Reader's Digest Names New CEO
The day after Ryder was named, the company announced a drop in third-quarter earnings, to 13 cents a share compared with 35 cents a share for the same period last year. The company cited the recent strong dollar as responsible for more than half of the decline.
"We are still living with the effects of promotion and product programs that were put in place 12 to 18 months ago," Grune said.
Investors apparently welcomed Ryder's appointment, which was announced after markets closed April 28. Reader's Digest stock went up $2 to $27.75 a share April 29 on the New York Stock Exchange. It later dipped but still finished the day up slightly at $26.06.
Ryder was president of American Express' Travel-Related Services International unit and has expertise in two key areas for Reader's Digest: direct marketing and publishing. Before joining American Express in 1984 to head its publishing operations -- which include Travel and Leisure, Food and Wine, Your Company and Skyguide -- his 18-year career in publishing included stints at Time Inc. and CBS Magazines.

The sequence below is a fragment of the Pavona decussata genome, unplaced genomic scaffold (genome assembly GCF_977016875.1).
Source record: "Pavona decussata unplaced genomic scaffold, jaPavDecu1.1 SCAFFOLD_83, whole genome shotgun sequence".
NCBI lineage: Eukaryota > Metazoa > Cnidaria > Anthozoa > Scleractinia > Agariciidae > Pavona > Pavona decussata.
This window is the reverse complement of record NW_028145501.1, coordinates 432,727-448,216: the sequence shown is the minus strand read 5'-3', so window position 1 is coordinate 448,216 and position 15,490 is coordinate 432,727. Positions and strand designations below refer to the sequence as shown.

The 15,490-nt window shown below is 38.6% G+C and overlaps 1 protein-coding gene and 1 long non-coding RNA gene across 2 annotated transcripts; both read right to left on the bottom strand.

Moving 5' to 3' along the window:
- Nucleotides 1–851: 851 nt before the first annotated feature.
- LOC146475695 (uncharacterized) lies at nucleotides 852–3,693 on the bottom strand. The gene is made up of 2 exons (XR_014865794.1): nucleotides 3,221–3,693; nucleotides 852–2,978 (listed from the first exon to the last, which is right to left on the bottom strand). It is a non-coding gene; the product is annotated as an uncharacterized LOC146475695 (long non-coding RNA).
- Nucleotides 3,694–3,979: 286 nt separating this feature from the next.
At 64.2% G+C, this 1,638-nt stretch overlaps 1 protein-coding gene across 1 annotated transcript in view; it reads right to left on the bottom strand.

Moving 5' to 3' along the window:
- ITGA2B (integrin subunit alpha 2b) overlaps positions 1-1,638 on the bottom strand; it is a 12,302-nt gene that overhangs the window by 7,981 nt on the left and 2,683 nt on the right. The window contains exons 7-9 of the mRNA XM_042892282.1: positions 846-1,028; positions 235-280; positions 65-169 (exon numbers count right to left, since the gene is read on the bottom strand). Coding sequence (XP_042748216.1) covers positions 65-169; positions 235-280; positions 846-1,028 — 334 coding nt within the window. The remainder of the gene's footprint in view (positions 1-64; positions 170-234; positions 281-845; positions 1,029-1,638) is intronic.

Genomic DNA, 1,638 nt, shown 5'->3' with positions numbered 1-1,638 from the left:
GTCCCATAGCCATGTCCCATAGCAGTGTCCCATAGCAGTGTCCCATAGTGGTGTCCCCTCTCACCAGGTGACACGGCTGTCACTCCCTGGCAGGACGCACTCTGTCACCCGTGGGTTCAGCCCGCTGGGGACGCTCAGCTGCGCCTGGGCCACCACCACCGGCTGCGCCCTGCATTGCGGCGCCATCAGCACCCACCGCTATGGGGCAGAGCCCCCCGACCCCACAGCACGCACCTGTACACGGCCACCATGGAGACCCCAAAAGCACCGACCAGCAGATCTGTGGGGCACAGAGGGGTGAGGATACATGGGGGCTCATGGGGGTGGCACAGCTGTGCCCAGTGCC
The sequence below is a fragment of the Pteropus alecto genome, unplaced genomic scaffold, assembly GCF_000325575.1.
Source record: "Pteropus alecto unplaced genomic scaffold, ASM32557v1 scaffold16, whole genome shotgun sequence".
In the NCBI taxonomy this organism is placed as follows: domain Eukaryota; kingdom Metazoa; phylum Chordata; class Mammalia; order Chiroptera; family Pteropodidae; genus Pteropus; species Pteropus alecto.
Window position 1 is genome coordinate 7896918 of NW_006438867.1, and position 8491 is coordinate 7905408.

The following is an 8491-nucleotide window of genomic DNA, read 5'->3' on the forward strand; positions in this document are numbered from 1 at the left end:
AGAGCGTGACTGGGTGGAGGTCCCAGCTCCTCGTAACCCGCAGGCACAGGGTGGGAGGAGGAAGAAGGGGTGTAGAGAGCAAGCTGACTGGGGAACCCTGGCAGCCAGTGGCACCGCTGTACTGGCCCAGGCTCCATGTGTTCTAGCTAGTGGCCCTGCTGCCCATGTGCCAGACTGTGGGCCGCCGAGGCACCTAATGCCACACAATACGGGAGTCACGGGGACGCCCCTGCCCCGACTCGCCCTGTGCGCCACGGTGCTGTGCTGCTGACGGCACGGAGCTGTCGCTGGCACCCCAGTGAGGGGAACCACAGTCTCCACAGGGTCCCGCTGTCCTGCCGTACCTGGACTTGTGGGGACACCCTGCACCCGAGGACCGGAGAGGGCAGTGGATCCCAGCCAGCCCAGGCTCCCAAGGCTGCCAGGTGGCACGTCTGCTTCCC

Reader's Digest, Pleasantville, NY, was on an executive search since CEO James P. Schadt resigned in August. Grune, who served as CEO from 1984 to 1994, came out of retirement to act as interim CEO while a replacement was found. Grune will continue to serve as director.
With a core audience of older readers on the decline, Ryder has a challenge ahead of him. Under Grune's interim leadership, the company has made a series of moves aimed at finding new sources of revenue.
With its May issue, the magazine came out with a new look, modernizing its cover, shrinking its table of contents and re-designing inside pages. In November, the company announced that it was starting an alternative media program combining targeted magazine inserts and co-op mailings. In August, Direct Media Inc., Greenwich, CT, brought Reader's Digest's subscription file to the list-rental market for the first time.